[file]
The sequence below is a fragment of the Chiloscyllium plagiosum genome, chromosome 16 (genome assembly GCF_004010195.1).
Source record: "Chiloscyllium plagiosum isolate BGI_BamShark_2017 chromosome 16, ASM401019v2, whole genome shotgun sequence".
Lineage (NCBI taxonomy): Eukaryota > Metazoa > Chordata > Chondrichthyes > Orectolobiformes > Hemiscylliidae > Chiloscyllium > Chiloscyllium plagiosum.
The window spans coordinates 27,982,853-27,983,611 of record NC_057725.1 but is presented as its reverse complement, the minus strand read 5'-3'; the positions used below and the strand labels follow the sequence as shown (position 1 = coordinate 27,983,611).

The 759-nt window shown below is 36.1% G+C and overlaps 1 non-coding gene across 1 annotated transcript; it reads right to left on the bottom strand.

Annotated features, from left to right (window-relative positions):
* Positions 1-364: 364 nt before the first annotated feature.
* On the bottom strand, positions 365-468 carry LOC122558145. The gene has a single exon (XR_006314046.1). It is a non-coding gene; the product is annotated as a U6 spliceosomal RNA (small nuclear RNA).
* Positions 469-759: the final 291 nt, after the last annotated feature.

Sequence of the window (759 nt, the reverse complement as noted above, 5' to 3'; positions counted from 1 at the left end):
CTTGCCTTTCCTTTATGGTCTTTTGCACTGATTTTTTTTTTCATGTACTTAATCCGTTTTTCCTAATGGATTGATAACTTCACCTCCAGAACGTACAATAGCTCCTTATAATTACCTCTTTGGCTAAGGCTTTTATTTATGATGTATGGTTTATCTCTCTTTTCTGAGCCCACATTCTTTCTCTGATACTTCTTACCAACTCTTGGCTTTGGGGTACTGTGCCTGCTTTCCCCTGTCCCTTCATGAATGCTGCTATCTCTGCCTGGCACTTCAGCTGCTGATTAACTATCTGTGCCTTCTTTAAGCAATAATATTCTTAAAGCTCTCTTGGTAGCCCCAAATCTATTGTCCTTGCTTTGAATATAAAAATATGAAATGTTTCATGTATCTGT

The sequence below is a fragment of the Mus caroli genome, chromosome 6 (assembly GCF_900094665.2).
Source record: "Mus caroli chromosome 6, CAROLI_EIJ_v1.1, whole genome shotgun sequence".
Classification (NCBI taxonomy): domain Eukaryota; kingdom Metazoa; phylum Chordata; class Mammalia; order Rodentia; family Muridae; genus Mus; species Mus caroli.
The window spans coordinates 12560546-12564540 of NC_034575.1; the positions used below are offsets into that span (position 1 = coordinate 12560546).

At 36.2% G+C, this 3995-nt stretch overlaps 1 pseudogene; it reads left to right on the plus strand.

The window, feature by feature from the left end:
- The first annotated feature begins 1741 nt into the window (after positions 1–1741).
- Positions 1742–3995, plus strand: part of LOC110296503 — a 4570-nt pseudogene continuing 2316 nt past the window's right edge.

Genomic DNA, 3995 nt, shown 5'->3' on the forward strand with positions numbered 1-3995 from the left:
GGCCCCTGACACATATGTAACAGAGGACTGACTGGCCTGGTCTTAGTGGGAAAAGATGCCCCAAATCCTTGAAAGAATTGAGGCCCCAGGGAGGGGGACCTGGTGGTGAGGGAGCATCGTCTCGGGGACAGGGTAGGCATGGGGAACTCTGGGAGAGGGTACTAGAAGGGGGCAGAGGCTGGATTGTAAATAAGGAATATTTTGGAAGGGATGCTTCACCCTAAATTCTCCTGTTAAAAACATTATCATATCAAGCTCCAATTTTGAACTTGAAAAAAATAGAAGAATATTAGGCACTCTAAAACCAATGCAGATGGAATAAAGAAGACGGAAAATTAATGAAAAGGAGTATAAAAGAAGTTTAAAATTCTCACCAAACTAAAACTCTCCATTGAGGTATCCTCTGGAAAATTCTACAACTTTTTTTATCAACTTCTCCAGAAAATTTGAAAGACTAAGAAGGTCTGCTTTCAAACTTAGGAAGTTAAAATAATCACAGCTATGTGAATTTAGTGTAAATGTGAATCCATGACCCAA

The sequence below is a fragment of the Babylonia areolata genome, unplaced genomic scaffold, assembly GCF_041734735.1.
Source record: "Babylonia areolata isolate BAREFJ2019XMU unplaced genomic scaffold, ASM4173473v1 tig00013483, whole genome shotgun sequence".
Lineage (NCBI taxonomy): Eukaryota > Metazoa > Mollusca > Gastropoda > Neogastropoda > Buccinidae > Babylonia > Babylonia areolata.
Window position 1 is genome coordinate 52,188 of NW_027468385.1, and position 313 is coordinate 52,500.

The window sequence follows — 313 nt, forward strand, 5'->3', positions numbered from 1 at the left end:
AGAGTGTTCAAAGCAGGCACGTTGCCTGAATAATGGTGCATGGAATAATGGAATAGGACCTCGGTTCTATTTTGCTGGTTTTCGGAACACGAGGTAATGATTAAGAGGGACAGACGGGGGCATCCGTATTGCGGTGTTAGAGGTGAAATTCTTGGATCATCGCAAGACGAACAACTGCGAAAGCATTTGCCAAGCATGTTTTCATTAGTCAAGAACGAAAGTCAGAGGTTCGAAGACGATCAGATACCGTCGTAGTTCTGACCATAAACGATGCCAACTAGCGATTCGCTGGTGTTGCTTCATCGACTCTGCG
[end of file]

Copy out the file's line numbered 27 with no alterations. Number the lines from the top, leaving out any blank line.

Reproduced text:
AGAGTGTTCAAAGCAGGCACGTTGCCTGAATAATGGTGCATGGAATAATGGAATAGGACCTCGGTTCTATTTTGCTGGTTTTCGGAACACGAGGTAATGATTAAGAGGGACAGACGGGGGCATCCGTATTGCGGTGTTAGAGGTGAAATTCTTGGATCATCGCAAGACGAACAACTGCGAAAGCATTTGCCAAGCATGTTTTCATTAGTCAAGAACGAAAGTCAGAGGTTCGAAGACGATCAGATACCGTCGTAGTTCTGACCATAAACGATGCCAACTAGCGATTCGCTGGTGTTGCTTCATCGACTCTGCG